According to the charge sheet, kickbacks, colluders and strategically placed officials collectively explain Intaka’s success in winning tenders in the Northern Cape.
The accused are:
- John Block, African National Congress (ANC) Northern Cape chairperson and the provincial minister for finance, economic development and tourism;
- Gaston Savoi, director of Intaka Holdings;
- Ron Geddes, engineer at Westpro Fluid Handling Systems;
- Ansano Romani, engineer at Forgeweld Stainless;
- Sanjay Mitha, former director of supply chain management in the Northern Cape health department;
- Hamid Shabbir, former Kimberley Hospital chief executive, currently believed to be in Abu Dhabi;
- Nelmari Oosthuizen, Shabbir’s former assistant;
- Daniel Gaborone, Kimberley hospital financial manager;
- Deon Madyo, former head of the Northern Cape health department;
- Fernando Praderi, Intaka director.
What they are accused of
As in KwaZulu-Natal, the Northern Cape charges centre on Gaston Savoi and his company, Intaka, which allegedly won corrupt hospital deals in the province worth tens of millions of rands for the supply of water-purification plants and oxygen machines to hospitals.
According to a forensic investigation by PricewaterhouseCoopers (PwC), which was contracted by the National Prosecuting Authority to investigate Intaka, the company’s prices were inflated by up to 500%.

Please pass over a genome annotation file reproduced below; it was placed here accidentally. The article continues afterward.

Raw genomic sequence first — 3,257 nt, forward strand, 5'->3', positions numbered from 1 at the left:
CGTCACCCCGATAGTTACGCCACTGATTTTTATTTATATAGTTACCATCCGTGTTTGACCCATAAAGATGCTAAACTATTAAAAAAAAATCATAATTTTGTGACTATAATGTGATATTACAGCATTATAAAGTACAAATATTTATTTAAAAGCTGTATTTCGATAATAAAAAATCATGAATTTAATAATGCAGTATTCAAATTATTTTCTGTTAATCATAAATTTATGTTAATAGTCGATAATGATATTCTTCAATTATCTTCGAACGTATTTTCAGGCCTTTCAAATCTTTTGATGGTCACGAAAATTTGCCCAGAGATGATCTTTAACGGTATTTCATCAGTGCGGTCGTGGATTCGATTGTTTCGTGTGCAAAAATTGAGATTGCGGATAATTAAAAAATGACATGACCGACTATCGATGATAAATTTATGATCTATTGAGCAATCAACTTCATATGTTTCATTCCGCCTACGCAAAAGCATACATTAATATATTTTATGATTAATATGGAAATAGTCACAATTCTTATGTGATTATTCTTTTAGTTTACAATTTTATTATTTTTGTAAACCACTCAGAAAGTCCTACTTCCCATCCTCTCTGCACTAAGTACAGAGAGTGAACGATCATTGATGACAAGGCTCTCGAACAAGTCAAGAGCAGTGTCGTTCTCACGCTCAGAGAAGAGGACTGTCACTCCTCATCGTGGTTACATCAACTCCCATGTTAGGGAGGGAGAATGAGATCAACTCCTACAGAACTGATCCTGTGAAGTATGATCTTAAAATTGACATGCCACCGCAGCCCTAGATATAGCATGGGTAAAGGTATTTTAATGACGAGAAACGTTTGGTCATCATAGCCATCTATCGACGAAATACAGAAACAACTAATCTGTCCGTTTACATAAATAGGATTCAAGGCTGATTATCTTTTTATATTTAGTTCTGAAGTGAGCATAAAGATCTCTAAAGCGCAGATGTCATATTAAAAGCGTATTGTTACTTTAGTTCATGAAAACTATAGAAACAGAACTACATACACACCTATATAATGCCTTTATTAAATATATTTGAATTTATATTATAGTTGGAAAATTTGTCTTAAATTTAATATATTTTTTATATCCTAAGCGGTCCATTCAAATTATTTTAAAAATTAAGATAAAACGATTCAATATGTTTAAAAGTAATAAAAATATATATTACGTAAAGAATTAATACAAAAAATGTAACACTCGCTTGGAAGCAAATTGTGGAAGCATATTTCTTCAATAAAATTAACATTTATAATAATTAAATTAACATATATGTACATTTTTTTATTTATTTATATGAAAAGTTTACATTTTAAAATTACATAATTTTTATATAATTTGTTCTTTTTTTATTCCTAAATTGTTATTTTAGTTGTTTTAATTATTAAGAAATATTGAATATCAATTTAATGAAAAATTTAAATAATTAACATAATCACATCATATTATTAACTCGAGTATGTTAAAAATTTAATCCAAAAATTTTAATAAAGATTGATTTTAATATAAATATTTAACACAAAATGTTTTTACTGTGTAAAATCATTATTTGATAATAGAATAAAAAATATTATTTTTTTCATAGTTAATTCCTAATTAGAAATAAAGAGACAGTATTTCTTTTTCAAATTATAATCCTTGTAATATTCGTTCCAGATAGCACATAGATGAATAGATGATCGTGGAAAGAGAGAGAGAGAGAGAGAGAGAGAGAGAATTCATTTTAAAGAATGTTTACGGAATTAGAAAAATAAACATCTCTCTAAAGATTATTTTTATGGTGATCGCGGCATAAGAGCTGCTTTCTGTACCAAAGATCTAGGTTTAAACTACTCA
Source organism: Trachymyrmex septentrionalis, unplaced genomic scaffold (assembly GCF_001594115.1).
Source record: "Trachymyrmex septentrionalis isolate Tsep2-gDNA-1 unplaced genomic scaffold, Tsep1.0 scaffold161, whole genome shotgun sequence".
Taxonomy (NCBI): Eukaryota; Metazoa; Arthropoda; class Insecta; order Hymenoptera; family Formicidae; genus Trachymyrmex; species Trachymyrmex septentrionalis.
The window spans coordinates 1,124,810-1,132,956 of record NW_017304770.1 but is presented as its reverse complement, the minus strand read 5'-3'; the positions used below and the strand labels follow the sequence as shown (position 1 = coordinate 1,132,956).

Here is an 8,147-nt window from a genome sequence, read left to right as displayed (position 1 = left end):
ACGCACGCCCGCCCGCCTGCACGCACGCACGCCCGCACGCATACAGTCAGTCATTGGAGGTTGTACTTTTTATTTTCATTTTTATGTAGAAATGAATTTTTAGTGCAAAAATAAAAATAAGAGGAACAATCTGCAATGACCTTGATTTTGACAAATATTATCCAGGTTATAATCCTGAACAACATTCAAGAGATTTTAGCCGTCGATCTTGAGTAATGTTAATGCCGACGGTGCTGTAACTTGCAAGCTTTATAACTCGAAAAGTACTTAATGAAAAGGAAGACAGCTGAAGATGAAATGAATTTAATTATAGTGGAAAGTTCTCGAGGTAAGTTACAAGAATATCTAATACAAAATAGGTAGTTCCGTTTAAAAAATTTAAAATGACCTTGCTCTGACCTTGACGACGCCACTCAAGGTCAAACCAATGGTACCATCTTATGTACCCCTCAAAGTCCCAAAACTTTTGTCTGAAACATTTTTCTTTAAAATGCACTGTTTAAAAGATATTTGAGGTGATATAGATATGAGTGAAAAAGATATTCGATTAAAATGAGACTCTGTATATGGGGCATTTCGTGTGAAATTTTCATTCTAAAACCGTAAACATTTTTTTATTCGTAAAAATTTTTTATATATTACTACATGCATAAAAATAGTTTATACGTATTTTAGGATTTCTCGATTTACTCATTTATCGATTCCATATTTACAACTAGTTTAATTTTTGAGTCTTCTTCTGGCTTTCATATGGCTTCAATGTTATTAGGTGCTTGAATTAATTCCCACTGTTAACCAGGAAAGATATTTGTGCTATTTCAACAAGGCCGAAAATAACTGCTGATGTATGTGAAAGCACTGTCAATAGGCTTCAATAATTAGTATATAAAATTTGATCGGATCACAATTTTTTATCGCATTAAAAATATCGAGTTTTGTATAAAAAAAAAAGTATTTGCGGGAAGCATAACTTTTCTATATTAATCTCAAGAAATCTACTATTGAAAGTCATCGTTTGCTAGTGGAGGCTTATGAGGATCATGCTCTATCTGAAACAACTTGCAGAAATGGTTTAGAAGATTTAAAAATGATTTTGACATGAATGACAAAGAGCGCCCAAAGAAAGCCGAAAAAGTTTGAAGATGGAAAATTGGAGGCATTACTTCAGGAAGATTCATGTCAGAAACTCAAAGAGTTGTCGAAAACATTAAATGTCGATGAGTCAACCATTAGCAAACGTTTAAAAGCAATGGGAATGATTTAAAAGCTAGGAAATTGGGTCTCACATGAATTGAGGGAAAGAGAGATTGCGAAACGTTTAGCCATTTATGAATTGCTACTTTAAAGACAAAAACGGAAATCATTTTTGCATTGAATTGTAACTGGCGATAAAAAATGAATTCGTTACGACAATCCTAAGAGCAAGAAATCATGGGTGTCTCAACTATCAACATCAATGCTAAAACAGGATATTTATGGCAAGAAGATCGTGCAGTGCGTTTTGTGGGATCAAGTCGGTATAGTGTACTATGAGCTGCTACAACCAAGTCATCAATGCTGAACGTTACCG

Intaka also allegedly paid “commissions” to strategically aligned people such as Block and Shabbir who facilitated the deals. Block became a director of Intaka Northern Cape in March 2005; at the time he was active in politics but held no government position.
The charge sheet alleges Block facilitated and hosted an introductory meeting between Savoi and the then head of the Northern Cape health department, Deon Madyo. Block’s “commission” from Intaka was allegedly R772 000.
Intaka also allegedly colluded with co-accused Ron Geddes, and Ansano Romani, engineers who, according to the PwC report, supplied quotes from competing companies that were higher than Intaka’s. PwC said Geddes and Romani’s quotes were fraudulent; and Madyo later started a company, Mapquest, which sold Intaka equipment to Limpopo.
Court papers suggest an investigation started when Intaka competitor Afrox Limited complained to the national treasury about a gas tender awarded to Intaka between 2005 and 2009.
A source, who was involved in the allocation of tenders to Intaka and wanted to remain anonymous, explained how tenders were awarded to Wataka, an affiliate company of Intaka. Municipalities can act autonomously when awarding a tender and no oversight from the provincial tender board is required.
According to the source, the key to manipulating the tenders allegedly lay in the specifications written into the tender advertisement.
These were divided into “standard specifications” and “alternative specifications”. “It is like when you want to buy a car,” the source said. “You have standard specifications and then you can get extras, like mag wheels. Those increase the value of the car but [are] not essential for the car to work. These are the alternative specifications.” The source said Intaka won the tender because it included alternative specifications that inflated the tender price.
Block admits in court papers that he was a consultant to Intaka during the time when the tenders were adjudicated and that the fees Intaka paid him were legitimate because he was not at that stage employed by the government.